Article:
Try to match the closed-side setting of the crusher to the top size of the product to be produced. If closing the circuit at 1 in. to produce a 1-in.-minus product, set the crusher at or near 1 in. – or slightly below.

Feeding impact crushers

Size reduction in an impact crusher relies on energy being conveyed into the rock from the rotor, and it begins with your feed.

The initial impact is responsible for more than 60 percent of the crushing action, with the remainder made up of impact against an adjustable breaker bar and a small amount of inter-particle collision.

This is why it is vitally important that the feed arrangement to an impact crusher ensures an even distribution of feed material across the full width of the rotor. This will allow for even distribution of energy into the feed material and uniform wear patterns, ensuring consistent product gradation and power consumption.

Setting impact crushers

Impact crusher considerations

  • Primary impactors should be of a solid rotor type to reduce maintenance costs.
  • Impactors should have a connected horsepower sufficient to ensure 110 percent utilization. The crusher applications, speed and setting are the factors affecting this.
  • Impactors should be consistently fed based on the amperage drawn.
  • Impactors should be fed evenly over the full width of the rotor.
  • Precise calculations are needed to achieve the correct material penetration into the rotor.
  • The efficiency of a secondary or tertiary horizontal shaft impactor decreases with the mass and size of the material. The smaller the size, the less effective the crushing.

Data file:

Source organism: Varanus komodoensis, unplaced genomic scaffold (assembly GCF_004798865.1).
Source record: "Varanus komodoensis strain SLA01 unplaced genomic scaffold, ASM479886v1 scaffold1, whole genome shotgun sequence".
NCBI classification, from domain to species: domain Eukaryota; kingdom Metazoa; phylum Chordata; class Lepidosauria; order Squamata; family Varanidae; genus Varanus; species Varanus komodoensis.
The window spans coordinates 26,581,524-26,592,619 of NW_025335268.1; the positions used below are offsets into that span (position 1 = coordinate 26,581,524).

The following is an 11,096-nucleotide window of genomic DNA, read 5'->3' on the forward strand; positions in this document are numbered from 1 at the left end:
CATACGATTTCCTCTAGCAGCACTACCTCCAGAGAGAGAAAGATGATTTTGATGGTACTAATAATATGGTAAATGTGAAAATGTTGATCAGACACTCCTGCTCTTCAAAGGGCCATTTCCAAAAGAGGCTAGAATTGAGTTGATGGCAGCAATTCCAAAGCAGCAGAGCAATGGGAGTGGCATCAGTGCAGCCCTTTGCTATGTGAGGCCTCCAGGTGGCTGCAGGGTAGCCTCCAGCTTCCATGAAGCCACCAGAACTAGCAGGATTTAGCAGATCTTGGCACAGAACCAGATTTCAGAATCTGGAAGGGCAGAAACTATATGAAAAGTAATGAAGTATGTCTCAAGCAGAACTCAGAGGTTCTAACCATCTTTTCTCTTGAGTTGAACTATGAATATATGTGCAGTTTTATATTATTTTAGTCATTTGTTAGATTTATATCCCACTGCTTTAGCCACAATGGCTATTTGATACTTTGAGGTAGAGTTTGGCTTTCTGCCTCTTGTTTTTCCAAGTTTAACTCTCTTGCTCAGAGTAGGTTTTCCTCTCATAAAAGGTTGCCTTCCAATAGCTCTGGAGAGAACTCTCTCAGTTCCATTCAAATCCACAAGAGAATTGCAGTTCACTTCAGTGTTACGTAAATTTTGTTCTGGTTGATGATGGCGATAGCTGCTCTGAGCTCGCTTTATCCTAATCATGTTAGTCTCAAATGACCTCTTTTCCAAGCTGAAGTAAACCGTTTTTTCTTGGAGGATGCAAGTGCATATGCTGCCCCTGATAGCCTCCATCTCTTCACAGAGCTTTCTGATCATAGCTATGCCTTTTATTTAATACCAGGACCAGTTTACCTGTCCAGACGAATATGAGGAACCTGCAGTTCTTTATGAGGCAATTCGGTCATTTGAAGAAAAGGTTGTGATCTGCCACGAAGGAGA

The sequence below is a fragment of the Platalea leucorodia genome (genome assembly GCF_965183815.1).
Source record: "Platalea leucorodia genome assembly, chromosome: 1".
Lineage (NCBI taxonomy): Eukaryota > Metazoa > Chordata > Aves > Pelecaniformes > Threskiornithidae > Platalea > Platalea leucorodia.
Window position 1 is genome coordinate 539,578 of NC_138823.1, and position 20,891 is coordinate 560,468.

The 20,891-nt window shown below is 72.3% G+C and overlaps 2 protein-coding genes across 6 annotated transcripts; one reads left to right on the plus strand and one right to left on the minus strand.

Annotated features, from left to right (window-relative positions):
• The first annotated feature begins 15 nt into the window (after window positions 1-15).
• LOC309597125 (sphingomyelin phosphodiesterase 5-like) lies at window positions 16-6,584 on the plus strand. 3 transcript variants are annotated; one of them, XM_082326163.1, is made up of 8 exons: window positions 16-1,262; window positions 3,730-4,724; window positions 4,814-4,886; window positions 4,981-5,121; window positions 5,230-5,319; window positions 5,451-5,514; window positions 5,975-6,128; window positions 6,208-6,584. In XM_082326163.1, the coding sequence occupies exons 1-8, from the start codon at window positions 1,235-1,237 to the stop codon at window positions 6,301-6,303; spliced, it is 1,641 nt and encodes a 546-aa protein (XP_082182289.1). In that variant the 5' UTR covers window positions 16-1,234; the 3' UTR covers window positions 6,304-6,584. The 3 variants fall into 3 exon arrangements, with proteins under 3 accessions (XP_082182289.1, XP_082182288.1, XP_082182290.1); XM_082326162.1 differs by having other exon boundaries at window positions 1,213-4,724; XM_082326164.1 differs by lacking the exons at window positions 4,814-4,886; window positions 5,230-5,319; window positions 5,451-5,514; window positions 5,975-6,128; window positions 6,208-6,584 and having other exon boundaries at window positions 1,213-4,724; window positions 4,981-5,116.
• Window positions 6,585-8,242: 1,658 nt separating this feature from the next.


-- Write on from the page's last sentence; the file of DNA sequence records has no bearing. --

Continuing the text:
Did you know?

An even feed will ensure the impactor wears uniformly and continues to meet product specifications and ultimate efficiency.

Size reduction and, ultimately, the crusher setting are directly proportional to the rotor speed. This largely dictates how many fines are produced.

Slower rotor speeds can be used as a means of reducing fines but may result in a product with more oversize or return than is desired. Slower rotor speeds are preferable as a means of minimizing the wear on crusher components, as well as for achieving less fines production and optimal product size.

The product grading from an impact crusher will change throughout the life of the wear parts, particularly the impact hammers or blow bars. As the profile of the hammer changes with increased wear, the product grading becomes coarser. Many modern impact crusher installations have a variable speed drive arrangement that allows an increase in the rotor speed to compensate for wear on the impact hammers.

In many impact crushers, a third curtain or crushing chamber can be added to increase reduction in every pass through the machine. This can be important in finer product applications where the third chamber can provide the desired output gradation. A third chamber that increases the reduction will also increase the power needs and, normally, the wear cost.

One tip to consider: Decreasing the gap between the hammers and impact curtain increases particle retention in the chamber. This increases the size reduction ratio, but it also reduces efficiency throughput capacity and increases fines production.

Takeaways

Follow the steps outlined in this article to achieve the best crushing efficiency for jaw, cone, gyratory and impact crushers and to ultimately increase profits and reduce fines production. By taking these steps, you’re reducing the amount fines produced and adding dollars to your pocket.


Information for this article courtesy of McLanahan Corp.


Comments are closed